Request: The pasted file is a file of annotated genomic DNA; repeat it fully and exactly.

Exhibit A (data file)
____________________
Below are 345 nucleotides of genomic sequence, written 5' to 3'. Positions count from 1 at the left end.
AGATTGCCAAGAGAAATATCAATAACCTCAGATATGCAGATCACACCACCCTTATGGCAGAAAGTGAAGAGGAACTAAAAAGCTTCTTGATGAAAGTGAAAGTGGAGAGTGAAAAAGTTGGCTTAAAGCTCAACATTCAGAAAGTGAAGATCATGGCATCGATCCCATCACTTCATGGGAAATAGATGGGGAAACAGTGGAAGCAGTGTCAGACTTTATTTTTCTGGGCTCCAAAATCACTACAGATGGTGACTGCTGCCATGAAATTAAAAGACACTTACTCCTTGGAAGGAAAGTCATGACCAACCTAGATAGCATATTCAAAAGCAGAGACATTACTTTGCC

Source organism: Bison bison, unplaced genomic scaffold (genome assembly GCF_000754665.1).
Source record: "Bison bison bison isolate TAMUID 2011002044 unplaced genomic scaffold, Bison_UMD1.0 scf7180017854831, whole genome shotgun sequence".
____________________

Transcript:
Below are 345 nucleotides of genomic sequence, written 5' to 3'. Positions count from 1 at the left end.
AGATTGCCAAGAGAAATATCAATAACCTCAGATATGCAGATCACACCACCCTTATGGCAGAAAGTGAAGAGGAACTAAAAAGCTTCTTGATGAAAGTGAAAGTGGAGAGTGAAAAAGTTGGCTTAAAGCTCAACATTCAGAAAGTGAAGATCATGGCATCGATCCCATCACTTCATGGGAAATAGATGGGGAAACAGTGGAAGCAGTGTCAGACTTTATTTTTCTGGGCTCCAAAATCACTACAGATGGTGACTGCTGCCATGAAATTAAAAGACACTTACTCCTTGGAAGGAAAGTCATGACCAACCTAGATAGCATATTCAAAAGCAGAGACATTACTTTGCC

Source organism: Bison bison, unplaced genomic scaffold (genome assembly GCF_000754665.1).
Source record: "Bison bison bison isolate TAMUID 2011002044 unplaced genomic scaffold, Bison_UMD1.0 scf7180017854831, whole genome shotgun sequence".